For cases difficult to be handled with general handling process, because they were not caused by illegal or unfair administrative disposition, but by conflicting interests of each party or legislative limits in public projects, we actively use mediation and settlement. For the past five years (2017~2021), 85,6 % of the collective complaints we resolved through mediation (282) and settlement (205). Settlement is recommended when a solution comes out during an investigation or when ACRC suggests settlement with necessary measures fair for all parties. For example, 1,210 residents raised complaints, demanding changes in highway construction plan for the safety of pedestrians. Because conflicts among the interested parties were not serious, the case was resolved through settlement between the concerned agency and all residents.
Mediation is used for a swift and fair resolution in big social impact cases at the request of the parties or by ACRC. ACRC mediates cases by ex-officio with appropriate methods depending on the complexity of the case, the extent of the conflict, resolution period, and need for further investigation. 5,074 residents filed a collective complaint regarding military runways near a nuclear power plant under construction, raising the risk of crash. According to a mediation, consultative body of all related agencies were set because long term discussion among experts is required to assess the safety of nuclear power plant and the need for military exercise. In a collective complaint filed by over 1,200 fishermen who lost their livelihoods due to the construction of the new port, during the mediation process, clear solution came out, requiring the local government to provide fishermen land at a low cost, and determining the land size and who will bear the construction costs. Consensus was made among the participants that the government should take care of the damage, and the solution was reasonable.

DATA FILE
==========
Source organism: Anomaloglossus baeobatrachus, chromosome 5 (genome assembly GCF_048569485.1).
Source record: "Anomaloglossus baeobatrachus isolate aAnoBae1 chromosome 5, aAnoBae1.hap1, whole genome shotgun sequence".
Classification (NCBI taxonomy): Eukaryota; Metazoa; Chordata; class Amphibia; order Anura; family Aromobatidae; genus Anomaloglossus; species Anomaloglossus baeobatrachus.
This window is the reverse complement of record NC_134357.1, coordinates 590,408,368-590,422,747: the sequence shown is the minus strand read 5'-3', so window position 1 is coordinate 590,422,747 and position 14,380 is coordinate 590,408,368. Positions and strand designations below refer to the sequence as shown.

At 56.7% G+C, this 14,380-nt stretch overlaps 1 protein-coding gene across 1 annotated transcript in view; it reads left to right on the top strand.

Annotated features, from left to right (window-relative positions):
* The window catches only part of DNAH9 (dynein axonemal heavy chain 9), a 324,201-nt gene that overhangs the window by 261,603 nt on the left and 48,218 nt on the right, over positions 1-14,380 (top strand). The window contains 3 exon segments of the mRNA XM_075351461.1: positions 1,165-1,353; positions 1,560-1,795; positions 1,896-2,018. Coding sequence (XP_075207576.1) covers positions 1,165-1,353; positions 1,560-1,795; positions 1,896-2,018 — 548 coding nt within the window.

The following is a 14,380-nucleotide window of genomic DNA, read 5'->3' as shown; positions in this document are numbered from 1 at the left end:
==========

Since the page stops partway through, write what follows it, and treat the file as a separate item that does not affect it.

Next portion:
Institutional improvement to prevent collective grievances. If ACRC confirms each collective complaint was caused by unreasonable laws, it conducts a targeted survey nationwide to prevent similar complaints and improves the regulations concerned. For example, while investigating a collective complaint on a poorly managed routs at school entrance, ACRC confirmed similar cases throughout the country and conducted a nationwide survey with relevant agencies and recommended a total of 5,970 improvement measures to schools. This prevented the possibility of potential collective complaints related to the safety of commuting routes.